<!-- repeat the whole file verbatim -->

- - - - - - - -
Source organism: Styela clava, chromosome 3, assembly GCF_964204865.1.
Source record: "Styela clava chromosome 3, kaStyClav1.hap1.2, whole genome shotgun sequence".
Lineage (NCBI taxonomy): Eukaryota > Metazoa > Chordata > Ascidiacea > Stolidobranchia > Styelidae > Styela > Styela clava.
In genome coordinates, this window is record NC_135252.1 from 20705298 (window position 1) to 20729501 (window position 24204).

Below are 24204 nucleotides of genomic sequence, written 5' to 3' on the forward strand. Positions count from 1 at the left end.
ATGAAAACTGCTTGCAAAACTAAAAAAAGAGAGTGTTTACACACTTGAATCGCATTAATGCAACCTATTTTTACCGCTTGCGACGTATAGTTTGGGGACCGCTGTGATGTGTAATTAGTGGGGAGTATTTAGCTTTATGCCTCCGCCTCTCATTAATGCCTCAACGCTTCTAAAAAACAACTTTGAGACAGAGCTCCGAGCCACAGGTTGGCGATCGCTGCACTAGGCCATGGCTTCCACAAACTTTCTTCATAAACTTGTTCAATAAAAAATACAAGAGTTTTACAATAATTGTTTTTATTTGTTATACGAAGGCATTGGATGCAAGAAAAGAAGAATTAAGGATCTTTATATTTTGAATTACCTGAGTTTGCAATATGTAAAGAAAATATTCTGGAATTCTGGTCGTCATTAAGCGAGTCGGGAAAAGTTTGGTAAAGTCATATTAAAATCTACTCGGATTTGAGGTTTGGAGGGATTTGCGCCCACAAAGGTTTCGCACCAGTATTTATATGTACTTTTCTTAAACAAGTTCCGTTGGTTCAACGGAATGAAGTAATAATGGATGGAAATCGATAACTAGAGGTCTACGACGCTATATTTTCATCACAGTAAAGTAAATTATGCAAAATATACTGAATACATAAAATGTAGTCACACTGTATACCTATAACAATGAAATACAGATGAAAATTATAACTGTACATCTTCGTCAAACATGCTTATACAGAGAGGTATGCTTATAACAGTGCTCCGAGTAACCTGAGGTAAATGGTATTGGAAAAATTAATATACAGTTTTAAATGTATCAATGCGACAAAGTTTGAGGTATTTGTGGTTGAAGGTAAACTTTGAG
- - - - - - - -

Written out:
Source organism: Styela clava, chromosome 3, assembly GCF_964204865.1.
Source record: "Styela clava chromosome 3, kaStyClav1.hap1.2, whole genome shotgun sequence".
Lineage (NCBI taxonomy): Eukaryota > Metazoa > Chordata > Ascidiacea > Stolidobranchia > Styelidae > Styela > Styela clava.
In genome coordinates, this window is record NC_135252.1 from 20705298 (window position 1) to 20729501 (window position 24204).

Below are 24204 nucleotides of genomic sequence, written 5' to 3' on the forward strand. Positions count from 1 at the left end.
ATGAAAACTGCTTGCAAAACTAAAAAAAGAGAGTGTTTACACACTTGAATCGCATTAATGCAACCTATTTTTACCGCTTGCGACGTATAGTTTGGGGACCGCTGTGATGTGTAATTAGTGGGGAGTATTTAGCTTTATGCCTCCGCCTCTCATTAATGCCTCAACGCTTCTAAAAAACAACTTTGAGACAGAGCTCCGAGCCACAGGTTGGCGATCGCTGCACTAGGCCATGGCTTCCACAAACTTTCTTCATAAACTTGTTCAATAAAAAATACAAGAGTTTTACAATAATTGTTTTTATTTGTTATACGAAGGCATTGGATGCAAGAAAAGAAGAATTAAGGATCTTTATATTTTGAATTACCTGAGTTTGCAATATGTAAAGAAAATATTCTGGAATTCTGGTCGTCATTAAGCGAGTCGGGAAAAGTTTGGTAAAGTCATATTAAAATCTACTCGGATTTGAGGTTTGGAGGGATTTGCGCCCACAAAGGTTTCGCACCAGTATTTATATGTACTTTTCTTAAACAAGTTCCGTTGGTTCAACGGAATGAAGTAATAATGGATGGAAATCGATAACTAGAGGTCTACGACGCTATATTTTCATCACAGTAAAGTAAATTATGCAAAATATACTGAATACATAAAATGTAGTCACACTGTATACCTATAACAATGAAATACAGATGAAAATTATAACTGTACATCTTCGTCAAACATGCTTATACAGAGAGGTATGCTTATAACAGTGCTCCGAGTAACCTGAGGTAAATGGTATTGGAAAAATTAATATACAGTTTTAAATGTATCAATGCGACAAAGTTTGAGGTATTTGTGGTTGAAGGTAAACTTTGAG